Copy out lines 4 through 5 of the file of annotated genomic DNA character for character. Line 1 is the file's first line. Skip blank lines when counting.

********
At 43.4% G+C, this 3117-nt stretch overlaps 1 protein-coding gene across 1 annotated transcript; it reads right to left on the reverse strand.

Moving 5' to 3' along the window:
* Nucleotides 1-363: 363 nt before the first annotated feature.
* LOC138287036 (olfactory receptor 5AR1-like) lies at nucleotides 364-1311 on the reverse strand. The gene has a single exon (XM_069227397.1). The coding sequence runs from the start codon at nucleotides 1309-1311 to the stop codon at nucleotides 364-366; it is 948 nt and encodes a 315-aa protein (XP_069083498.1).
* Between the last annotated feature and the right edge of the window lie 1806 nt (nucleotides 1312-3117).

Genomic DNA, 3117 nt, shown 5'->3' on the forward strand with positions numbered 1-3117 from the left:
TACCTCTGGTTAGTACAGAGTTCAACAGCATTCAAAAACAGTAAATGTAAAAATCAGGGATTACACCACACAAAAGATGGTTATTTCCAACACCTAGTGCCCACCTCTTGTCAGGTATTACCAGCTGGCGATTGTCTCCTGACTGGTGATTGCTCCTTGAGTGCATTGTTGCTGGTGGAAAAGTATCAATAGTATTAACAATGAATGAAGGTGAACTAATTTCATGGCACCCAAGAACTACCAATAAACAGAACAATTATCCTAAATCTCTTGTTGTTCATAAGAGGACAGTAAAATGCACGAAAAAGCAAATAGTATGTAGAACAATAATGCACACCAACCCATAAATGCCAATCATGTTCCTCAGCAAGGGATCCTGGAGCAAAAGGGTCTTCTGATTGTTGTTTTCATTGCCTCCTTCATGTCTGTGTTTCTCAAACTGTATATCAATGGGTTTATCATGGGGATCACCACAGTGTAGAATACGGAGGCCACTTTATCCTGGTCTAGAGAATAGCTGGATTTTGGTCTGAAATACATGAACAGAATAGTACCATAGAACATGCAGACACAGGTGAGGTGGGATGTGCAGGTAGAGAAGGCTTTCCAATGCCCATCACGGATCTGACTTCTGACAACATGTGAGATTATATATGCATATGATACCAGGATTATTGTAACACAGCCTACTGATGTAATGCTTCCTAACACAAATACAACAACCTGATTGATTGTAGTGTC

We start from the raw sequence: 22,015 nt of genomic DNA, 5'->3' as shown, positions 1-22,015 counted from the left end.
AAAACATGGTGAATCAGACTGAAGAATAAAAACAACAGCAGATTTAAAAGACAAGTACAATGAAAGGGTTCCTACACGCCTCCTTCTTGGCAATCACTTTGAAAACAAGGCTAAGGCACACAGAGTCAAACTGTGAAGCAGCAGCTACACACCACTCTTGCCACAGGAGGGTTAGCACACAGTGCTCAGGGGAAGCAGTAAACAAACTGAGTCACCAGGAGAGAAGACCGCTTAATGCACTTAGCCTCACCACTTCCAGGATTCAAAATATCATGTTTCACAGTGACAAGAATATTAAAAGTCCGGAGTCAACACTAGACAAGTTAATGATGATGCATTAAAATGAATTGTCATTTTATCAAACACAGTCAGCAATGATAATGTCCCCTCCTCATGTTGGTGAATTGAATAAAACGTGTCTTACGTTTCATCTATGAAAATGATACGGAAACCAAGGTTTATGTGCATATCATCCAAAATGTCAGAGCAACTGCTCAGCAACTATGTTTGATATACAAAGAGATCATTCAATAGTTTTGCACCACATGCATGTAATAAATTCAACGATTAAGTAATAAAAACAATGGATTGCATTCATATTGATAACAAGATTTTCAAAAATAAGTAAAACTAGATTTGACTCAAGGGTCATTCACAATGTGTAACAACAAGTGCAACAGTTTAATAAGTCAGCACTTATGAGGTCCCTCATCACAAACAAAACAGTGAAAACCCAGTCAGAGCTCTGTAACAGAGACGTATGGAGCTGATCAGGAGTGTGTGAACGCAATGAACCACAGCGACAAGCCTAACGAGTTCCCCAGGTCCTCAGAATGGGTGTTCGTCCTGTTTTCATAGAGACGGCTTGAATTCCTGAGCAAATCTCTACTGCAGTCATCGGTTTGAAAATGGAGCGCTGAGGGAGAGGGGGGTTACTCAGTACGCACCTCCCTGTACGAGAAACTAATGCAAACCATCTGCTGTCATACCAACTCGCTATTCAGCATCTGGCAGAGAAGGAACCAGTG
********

* LOC138287036 (olfactory receptor 5AR1-like) lies at nucleotides 364-1311 on the reverse strand. The gene has a single exon (XM_069227397.1). The coding sequence runs from the start codon at nucleotides 1309-1311 to the stop codon at nucleotides 364-366; it is 948 nt and encodes a 315-aa protein (XP_069083498.1).
* Between the last annotated feature and the right edge of the window lie 1806 nt (nucleotides 1312-3117).